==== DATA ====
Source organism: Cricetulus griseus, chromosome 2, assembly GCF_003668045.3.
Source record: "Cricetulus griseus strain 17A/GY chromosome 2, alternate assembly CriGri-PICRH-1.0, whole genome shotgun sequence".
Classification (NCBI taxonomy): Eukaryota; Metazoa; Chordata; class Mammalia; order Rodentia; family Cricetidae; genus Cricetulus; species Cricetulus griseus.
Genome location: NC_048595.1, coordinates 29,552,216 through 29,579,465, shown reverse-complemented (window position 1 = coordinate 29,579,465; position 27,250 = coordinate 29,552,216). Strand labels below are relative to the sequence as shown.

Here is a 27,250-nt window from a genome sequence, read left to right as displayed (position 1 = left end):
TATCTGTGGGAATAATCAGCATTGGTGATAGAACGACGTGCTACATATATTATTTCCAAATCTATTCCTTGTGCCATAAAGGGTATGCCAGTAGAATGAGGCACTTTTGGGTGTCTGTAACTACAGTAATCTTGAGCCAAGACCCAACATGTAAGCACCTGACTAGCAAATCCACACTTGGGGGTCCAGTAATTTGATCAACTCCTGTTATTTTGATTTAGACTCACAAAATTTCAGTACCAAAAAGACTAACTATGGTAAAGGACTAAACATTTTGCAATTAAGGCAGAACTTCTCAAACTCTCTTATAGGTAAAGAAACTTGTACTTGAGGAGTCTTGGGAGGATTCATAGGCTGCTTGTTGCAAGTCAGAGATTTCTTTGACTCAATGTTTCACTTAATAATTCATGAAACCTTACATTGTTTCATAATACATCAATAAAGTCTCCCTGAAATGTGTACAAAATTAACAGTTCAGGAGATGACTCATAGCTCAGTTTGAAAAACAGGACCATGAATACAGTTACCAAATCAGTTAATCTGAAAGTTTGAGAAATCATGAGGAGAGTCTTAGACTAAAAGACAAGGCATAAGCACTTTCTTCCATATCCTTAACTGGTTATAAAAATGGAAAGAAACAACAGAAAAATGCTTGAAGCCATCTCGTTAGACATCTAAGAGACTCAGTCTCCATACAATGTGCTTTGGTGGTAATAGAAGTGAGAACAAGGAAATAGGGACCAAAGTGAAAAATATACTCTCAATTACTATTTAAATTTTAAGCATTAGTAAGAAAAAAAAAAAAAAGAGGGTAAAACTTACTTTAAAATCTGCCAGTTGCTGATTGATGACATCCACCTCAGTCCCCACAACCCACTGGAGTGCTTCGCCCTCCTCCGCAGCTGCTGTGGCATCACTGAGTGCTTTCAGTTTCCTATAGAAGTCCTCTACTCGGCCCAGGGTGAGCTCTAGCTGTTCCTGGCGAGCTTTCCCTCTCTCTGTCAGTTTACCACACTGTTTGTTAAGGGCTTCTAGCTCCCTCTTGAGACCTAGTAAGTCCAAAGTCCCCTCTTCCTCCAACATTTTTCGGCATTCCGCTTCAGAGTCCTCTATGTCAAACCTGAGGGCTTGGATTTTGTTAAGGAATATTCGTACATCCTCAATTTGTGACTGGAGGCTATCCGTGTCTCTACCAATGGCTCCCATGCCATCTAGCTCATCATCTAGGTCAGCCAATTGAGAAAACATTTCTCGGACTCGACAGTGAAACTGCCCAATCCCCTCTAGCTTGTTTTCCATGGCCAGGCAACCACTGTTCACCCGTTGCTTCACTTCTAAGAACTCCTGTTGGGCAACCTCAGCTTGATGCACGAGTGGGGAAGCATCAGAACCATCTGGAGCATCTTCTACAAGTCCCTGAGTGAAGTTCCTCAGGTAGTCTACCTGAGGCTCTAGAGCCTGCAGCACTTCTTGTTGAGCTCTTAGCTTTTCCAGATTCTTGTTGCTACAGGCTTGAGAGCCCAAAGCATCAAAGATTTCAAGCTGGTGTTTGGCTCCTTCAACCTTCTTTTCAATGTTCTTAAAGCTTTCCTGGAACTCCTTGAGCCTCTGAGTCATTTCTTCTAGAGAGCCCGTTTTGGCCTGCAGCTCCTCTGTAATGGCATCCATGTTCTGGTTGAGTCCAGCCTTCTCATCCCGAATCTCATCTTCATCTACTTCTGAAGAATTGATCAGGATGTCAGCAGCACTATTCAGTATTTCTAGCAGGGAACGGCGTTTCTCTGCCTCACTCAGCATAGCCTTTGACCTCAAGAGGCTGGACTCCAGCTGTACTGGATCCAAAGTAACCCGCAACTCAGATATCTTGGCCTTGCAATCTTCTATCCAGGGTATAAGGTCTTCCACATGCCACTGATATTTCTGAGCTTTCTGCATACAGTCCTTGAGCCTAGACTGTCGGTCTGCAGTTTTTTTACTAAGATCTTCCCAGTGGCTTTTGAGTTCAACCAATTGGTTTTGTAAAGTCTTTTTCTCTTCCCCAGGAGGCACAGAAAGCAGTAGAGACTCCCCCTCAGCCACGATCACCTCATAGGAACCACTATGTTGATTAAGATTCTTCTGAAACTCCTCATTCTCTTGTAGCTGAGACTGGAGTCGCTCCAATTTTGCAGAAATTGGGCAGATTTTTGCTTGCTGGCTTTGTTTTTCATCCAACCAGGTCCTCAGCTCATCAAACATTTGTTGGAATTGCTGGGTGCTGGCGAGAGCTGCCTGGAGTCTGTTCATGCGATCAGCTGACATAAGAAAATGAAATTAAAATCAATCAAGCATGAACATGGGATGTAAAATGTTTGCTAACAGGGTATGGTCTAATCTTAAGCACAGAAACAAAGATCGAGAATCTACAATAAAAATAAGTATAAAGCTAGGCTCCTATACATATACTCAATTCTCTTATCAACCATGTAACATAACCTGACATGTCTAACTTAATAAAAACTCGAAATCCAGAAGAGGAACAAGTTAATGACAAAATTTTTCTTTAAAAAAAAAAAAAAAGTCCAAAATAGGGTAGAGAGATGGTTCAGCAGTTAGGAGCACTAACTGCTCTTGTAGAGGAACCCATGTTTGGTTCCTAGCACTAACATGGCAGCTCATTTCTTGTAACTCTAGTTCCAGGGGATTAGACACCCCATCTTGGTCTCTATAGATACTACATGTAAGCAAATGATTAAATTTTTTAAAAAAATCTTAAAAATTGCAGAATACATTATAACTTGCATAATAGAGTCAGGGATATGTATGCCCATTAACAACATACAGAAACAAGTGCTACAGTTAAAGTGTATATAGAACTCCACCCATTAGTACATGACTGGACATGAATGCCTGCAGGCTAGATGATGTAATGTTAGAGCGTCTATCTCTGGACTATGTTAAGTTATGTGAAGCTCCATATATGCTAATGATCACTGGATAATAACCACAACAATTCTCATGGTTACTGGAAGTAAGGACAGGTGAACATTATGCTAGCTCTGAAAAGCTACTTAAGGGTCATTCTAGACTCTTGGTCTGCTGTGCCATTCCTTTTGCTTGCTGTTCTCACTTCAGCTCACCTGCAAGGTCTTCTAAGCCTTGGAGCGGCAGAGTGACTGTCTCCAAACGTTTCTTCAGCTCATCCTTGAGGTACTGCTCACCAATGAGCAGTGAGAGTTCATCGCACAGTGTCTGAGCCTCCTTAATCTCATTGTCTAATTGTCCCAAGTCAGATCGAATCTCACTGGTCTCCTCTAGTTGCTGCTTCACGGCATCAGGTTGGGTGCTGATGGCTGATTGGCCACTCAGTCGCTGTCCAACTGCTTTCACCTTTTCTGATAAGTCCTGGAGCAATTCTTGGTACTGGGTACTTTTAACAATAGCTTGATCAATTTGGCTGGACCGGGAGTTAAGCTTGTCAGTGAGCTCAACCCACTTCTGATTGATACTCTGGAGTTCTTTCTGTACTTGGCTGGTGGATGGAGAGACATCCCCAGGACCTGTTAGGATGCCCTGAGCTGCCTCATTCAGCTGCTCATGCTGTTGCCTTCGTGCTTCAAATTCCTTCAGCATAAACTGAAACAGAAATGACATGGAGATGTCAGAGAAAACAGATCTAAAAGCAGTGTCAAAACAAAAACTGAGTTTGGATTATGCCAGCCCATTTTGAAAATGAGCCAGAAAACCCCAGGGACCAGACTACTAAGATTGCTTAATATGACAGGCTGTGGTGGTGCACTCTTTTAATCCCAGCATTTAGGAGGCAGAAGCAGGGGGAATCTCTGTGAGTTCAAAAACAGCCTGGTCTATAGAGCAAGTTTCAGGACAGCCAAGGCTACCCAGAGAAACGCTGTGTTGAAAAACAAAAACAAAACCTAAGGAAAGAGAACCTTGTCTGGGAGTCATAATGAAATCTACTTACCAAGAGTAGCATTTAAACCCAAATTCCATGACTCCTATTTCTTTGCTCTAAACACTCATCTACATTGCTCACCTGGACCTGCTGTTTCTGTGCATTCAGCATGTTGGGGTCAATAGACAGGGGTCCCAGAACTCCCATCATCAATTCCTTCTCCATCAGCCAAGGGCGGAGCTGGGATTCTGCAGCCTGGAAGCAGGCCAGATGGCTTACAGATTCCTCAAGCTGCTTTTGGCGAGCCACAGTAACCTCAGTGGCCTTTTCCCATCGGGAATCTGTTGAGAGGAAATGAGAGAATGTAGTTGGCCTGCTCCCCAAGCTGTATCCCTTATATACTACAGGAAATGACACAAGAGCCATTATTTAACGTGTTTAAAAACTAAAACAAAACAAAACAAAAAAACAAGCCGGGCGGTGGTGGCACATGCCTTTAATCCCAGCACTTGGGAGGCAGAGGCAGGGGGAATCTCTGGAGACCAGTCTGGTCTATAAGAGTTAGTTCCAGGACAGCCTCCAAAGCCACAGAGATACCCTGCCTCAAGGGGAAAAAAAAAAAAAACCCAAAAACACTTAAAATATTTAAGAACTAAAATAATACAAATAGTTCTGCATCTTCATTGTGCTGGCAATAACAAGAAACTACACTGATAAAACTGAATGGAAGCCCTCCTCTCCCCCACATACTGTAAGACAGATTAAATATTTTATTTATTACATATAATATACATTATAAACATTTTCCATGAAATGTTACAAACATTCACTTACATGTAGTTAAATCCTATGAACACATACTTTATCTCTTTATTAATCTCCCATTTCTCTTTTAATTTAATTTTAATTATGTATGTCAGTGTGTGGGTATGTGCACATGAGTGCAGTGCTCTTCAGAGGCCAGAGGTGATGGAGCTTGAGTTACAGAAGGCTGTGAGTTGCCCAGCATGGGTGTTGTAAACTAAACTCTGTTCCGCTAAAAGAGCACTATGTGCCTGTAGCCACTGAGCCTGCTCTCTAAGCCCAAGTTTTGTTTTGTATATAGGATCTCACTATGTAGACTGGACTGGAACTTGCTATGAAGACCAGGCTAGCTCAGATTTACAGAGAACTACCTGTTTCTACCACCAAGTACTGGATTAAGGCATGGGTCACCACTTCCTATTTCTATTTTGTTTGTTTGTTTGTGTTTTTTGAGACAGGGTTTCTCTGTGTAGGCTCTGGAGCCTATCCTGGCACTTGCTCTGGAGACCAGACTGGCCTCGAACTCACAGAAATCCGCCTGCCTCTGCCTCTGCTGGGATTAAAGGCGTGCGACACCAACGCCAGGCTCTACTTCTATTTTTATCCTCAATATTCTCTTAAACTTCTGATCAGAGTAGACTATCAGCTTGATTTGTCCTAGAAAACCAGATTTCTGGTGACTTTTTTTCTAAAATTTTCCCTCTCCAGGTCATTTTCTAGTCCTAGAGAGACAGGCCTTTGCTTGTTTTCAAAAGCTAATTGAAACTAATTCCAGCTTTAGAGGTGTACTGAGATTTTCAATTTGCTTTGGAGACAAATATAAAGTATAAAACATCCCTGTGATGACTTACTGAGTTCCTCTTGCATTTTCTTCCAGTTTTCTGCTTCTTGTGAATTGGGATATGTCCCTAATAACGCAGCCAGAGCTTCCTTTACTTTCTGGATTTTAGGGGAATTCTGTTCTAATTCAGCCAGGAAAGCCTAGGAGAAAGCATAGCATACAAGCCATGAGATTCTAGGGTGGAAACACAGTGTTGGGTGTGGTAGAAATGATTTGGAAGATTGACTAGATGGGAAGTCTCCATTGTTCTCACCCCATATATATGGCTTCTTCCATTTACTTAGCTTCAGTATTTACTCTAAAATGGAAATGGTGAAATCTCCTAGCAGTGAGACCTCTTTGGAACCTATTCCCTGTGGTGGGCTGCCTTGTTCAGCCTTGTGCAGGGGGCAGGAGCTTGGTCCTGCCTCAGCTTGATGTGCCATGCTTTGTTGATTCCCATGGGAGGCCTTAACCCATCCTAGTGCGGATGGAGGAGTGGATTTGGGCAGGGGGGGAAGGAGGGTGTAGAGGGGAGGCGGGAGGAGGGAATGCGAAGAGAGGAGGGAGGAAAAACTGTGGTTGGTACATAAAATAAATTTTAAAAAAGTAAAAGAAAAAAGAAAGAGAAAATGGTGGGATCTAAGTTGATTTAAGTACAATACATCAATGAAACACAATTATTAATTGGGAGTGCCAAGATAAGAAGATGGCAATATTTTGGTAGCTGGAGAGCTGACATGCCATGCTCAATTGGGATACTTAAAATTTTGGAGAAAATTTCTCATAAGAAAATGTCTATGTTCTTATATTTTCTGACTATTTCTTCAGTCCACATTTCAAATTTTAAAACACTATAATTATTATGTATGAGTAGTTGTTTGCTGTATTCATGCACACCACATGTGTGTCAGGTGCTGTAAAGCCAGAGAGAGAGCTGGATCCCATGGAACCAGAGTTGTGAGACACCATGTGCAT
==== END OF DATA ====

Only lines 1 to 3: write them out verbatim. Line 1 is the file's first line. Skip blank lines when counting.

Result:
Source organism: Cricetulus griseus, chromosome 2, assembly GCF_003668045.3.
Source record: "Cricetulus griseus strain 17A/GY chromosome 2, alternate assembly CriGri-PICRH-1.0, whole genome shotgun sequence".
Classification (NCBI taxonomy): Eukaryota; Metazoa; Chordata; class Mammalia; order Rodentia; family Cricetidae; genus Cricetulus; species Cricetulus griseus.